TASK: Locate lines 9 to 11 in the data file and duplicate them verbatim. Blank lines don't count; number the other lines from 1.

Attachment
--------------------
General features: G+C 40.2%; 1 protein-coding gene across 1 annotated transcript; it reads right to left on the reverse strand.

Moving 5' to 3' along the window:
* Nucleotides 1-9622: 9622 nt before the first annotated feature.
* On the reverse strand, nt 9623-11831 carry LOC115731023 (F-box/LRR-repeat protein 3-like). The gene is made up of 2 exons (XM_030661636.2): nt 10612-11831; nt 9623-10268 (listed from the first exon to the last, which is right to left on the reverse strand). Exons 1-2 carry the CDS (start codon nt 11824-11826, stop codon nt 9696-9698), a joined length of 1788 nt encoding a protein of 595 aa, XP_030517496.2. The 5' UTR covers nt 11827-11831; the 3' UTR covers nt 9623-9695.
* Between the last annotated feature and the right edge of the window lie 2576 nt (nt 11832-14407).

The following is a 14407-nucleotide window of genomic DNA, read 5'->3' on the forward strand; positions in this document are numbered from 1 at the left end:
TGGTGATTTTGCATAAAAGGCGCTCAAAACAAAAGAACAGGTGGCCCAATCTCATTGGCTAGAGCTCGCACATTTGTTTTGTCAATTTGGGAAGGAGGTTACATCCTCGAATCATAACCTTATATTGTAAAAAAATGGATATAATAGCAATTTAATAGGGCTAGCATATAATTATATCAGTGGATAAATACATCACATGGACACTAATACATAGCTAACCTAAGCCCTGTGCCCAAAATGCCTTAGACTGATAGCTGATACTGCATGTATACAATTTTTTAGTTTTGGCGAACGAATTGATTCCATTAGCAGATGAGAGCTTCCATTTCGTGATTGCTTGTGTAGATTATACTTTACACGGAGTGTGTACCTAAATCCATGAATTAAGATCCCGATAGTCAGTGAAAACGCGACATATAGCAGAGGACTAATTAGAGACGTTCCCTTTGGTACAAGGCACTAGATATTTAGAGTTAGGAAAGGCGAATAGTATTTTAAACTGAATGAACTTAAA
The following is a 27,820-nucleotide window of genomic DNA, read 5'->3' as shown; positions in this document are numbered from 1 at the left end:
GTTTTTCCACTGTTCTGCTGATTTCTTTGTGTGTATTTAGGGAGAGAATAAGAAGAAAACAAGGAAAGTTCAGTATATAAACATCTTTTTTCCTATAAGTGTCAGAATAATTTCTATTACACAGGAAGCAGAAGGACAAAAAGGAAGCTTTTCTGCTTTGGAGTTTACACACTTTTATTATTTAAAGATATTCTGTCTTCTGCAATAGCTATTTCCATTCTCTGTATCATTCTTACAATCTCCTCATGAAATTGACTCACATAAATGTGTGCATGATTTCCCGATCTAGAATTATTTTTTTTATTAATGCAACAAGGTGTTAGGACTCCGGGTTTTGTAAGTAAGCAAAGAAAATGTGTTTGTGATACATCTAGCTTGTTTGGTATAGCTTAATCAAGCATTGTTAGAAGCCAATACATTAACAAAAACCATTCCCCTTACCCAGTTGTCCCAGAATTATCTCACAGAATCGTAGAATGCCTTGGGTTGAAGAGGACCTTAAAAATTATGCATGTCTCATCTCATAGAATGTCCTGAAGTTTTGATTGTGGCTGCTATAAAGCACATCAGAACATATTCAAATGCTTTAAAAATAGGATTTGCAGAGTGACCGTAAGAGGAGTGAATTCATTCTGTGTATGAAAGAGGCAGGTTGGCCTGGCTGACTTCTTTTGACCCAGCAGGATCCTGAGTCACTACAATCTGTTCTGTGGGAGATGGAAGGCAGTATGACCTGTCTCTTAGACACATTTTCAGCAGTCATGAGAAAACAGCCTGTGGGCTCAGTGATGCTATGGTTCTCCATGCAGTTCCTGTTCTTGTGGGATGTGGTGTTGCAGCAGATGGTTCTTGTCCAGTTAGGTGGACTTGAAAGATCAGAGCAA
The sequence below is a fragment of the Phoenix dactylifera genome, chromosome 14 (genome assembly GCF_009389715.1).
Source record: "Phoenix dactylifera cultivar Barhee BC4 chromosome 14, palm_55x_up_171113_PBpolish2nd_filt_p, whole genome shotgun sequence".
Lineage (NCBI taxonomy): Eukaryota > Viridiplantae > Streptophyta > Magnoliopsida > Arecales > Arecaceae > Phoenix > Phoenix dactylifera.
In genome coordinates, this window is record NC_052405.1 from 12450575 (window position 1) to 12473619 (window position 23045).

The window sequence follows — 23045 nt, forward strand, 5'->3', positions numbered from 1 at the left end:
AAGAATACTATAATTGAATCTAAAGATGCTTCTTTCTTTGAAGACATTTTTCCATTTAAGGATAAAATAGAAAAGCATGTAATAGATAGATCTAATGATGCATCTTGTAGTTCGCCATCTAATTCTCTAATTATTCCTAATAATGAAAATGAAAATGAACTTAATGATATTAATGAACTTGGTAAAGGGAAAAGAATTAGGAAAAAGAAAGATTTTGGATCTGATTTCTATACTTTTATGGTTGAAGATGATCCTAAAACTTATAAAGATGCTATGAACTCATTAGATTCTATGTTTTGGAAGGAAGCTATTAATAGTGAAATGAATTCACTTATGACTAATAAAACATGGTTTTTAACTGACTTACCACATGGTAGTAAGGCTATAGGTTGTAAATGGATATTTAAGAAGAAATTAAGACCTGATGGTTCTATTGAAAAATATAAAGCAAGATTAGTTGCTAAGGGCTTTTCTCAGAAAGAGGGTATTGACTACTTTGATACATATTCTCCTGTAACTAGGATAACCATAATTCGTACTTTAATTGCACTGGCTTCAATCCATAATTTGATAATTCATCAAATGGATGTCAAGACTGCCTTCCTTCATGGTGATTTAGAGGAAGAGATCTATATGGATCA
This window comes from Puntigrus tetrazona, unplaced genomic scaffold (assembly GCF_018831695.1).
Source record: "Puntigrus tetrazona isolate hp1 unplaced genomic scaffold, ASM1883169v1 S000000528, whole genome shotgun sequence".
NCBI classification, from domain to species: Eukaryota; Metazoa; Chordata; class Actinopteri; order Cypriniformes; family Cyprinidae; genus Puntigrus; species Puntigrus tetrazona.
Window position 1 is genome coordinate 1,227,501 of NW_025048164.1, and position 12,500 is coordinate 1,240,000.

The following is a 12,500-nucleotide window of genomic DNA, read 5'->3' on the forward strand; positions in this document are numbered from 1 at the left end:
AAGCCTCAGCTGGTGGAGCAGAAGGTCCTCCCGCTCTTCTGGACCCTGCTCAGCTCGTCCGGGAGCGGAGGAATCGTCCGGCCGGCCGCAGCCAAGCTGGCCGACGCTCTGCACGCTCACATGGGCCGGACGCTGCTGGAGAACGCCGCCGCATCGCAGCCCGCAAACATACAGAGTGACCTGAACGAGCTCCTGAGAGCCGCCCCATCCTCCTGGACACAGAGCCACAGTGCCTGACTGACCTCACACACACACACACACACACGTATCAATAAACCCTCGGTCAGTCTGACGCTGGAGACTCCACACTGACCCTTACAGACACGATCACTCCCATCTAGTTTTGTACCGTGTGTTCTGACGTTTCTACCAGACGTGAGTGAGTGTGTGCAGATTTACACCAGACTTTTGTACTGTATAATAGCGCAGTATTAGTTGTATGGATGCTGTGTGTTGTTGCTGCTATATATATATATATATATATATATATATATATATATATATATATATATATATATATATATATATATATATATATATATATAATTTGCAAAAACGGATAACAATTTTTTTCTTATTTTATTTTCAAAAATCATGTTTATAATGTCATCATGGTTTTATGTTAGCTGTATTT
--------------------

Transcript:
GTTTTTCCACTGTTCTGCTGATTTCTTTGTGTGTATTTAGGGAGAGAATAAGAAGAAAACAAGGAAAGTTCAGTATATAAACATCTTTTTTCCTATAAGTGTCAGAATAATTTCTATTACACAGGAAGCAGAAGGACAAAAAGGAAGCTTTTCTGCTTTGGAGTTTACACACTTTTATTATTTAAAGATATTCTGTCTTCTGCAATAGCTATTTCCATTCTCTGTATCATTCTTACAATCTCCTCATGAAATTGACTCACATAAATGTGTGCATGATTTCCCGATCTAGAATTATTTTTTTTATTAATGCAACAAGGTGTTAGGACTCCGGGTTTTGTAAGTAAGCAAAGAAAATGTGTTTGTGATACATCTAGCTTGTTTGGTATAGCTTAATCAAGCATTGTTAGAAGCCAATACATTAACAAAAACCATTCCCCTTACCCAGTTGTCCCAGAATTATCTCACAGAATCGTAGAATGCCTTGGGTTGAAGAGGACCTTAAAAATTATGCATGTCTCATCTCATAGAATGTCCTGAAGTTTTGATTGTGGCTGCTATAAAGCACATCAGAACATATTCAAATGCTTTAAAAATAGGATTTGCAGAGTGACCGTAAGAGGAGTGAATTCATTCTGTGTATGAAAGAGGCAGGTTGGCCTGGCTGACTTCTTTTGACCCAGCAGGATCCTGAGTCACTACAATCTGTTCTGTGGGAGATGGAAGGCAGTATGACCTGTCTCTTAGACACATTTTCAGCAGTCATGAGAAAACAGCCTGTGGGCTCAGTGATGCTATGGTTCTCCATGCAGTTCCTGTTCTTGTGGGATGTGGTGTTGCAGCAGATGGTTCTTGTCCAGTTAGGTGGACTTGAAAGATCAGAGCAA
The sequence below is a fragment of the Phoenix dactylifera genome, chromosome 14 (genome assembly GCF_009389715.1).
Source record: "Phoenix dactylifera cultivar Barhee BC4 chromosome 14, palm_55x_up_171113_PBpolish2nd_filt_p, whole genome shotgun sequence".